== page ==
Aug. 19, 2022

The latest news and updates from Dean Amy P. Murtha, MD!
Medical School Welcomes Dean Murtha
Dean Amy P Murtha
Monday marked the first official day as dean of the medical school for Amy P. Murtha, MD.

A specialist in maternal-fetal medicine, Dr. Murtha joins us from the University of California, San Francisco, where she most recently served as professor and chair of the Department of Obstetrics, Gynecology and Reproductive Sciences. She says she considers her new role as dean an "exceptional opportunity."

"Robert Wood Johnson Medical School is at an important inflection point in its history and, for me, the opportunity to lead this medical school is filled with possibilities," Dr. Murtha says. "These first few months, I will spend a significant time listening, learning and getting to know as many of you as possible. My goal is to more deeply understand what brings you pride and fulfillment in your work."

Meet the dean at a special Welcome Reception on Tuesday, Sept. 6 at 3 p.m. outside the second floor of the Child Health Institute of New Jersey. More details to follow!
GME Professionals Day banner
Today is GME Professionals Day, which is an opportunity for us to acknowledge and thank our residency and fellowship program coordinators and the administrative staff of the Office of Graduate Medical Education. Their tireless work and dedication to our residents, fellows and faculty are a critical and fundamental part of the success of our training programs. Coordinators use their knowledge and skills to help our programs meet myriad requirements and our residents and fellows to navigate the challenges of balancing training with everyday life. They continue to do so, even as those requirements grow more complex in our pandemic-challenged times. Coordinators are the heart and soul of our training programs. The medical school leadership gratefully acknowledges their dedication to our school and our trainees and asks you to join us in celebrating GME Professionals Day.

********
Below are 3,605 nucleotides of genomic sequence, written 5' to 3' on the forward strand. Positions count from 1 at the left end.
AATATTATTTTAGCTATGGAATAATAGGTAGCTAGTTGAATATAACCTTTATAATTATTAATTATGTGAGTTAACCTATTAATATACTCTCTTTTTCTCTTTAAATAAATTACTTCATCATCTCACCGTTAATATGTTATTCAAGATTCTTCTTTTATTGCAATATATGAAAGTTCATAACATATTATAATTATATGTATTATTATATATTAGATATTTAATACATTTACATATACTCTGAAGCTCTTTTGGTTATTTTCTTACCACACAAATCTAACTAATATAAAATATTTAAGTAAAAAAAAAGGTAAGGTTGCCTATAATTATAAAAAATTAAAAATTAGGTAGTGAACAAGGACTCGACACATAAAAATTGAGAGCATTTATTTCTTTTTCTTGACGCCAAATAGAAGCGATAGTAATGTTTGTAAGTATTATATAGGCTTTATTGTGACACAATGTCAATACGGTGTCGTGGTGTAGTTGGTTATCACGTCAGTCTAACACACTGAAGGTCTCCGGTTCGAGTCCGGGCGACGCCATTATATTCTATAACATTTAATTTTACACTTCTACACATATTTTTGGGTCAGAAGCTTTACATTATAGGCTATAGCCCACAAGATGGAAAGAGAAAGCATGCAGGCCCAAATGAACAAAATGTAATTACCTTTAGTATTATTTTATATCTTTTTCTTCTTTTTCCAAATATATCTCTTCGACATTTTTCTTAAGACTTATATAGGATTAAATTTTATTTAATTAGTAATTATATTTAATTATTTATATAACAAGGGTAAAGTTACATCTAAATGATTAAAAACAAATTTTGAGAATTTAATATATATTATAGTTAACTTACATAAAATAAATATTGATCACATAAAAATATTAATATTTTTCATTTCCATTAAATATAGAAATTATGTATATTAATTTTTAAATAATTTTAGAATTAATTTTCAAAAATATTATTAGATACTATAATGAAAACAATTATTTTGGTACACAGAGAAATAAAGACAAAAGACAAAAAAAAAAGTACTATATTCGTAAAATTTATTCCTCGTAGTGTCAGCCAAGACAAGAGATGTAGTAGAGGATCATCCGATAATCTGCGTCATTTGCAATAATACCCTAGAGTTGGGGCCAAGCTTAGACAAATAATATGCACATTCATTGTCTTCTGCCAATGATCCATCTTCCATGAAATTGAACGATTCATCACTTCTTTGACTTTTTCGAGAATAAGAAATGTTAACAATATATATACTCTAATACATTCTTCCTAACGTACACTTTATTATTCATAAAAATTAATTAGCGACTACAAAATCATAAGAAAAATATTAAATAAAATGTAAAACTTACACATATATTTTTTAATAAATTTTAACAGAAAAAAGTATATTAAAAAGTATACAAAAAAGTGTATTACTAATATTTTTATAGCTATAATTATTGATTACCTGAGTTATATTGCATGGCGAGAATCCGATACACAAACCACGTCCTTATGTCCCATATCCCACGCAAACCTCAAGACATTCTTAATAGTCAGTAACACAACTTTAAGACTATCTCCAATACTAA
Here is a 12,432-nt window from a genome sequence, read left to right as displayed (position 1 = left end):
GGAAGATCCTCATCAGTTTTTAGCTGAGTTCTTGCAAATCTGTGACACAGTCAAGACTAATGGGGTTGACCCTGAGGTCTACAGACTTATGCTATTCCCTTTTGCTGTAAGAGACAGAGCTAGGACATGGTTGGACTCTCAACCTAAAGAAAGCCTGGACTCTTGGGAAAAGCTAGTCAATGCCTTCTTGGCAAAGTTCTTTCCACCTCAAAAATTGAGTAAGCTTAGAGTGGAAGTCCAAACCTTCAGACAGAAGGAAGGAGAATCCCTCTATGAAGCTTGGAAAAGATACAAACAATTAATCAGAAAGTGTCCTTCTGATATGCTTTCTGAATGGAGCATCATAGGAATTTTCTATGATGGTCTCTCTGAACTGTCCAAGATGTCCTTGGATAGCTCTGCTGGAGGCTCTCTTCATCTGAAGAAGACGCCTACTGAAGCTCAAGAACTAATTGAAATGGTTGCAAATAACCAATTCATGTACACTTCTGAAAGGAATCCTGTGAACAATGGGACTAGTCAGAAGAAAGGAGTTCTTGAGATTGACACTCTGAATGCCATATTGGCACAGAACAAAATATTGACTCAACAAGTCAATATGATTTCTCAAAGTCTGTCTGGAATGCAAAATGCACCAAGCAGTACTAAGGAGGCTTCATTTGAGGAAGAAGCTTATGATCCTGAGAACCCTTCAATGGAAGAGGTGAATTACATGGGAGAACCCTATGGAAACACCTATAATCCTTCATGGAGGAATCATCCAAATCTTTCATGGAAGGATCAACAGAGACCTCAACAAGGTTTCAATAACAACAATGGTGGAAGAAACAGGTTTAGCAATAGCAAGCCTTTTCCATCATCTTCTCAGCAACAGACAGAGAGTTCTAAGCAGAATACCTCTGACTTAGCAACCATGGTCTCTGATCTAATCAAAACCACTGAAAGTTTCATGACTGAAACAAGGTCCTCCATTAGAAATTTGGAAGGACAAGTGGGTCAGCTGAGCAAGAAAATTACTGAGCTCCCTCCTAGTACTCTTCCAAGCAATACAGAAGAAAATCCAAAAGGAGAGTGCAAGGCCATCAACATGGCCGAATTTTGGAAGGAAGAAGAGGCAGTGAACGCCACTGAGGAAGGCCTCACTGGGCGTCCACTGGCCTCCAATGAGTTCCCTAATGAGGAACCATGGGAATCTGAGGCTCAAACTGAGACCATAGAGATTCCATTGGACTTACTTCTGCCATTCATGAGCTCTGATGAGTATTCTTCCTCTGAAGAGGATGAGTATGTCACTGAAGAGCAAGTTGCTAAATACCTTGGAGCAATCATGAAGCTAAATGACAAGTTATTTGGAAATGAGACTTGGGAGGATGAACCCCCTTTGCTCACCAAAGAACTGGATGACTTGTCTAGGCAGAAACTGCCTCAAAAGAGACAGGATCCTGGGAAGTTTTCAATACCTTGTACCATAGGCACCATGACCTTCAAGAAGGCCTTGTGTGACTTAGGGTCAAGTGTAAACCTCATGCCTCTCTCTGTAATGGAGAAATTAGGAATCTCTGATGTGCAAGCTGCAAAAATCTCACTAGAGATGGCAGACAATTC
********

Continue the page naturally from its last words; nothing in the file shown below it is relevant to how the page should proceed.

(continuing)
Office of Research Hosts Medical Student
Summer Research Program
Congratulations to all students who completed the program!
2022 Summer Research Program
New Distinction in Medical Humanities Available
graduation diploma
The Office of Education is adding a new Distinction Program for medical students this year: Distinction in Medical Humanities.

Medical humanities are interdisciplinary, engaging classical humanities, literature, history, social sciences, narrative medicine and fine arts, as well as ethics and philosophy, in exploring the context and experiences of health, health care and illness within society, cultures and individual experiences.

The program will include a didactic component involving several electives in the pre-clinical and clinical phases of the curriculum, as well as a practicum component with a humanities-related volunteer experience, and completion of a scholarly project -- either research or a creative project such as externally published creative writing, an exhibition, or a humanities-focused project for the medical, patient or general community.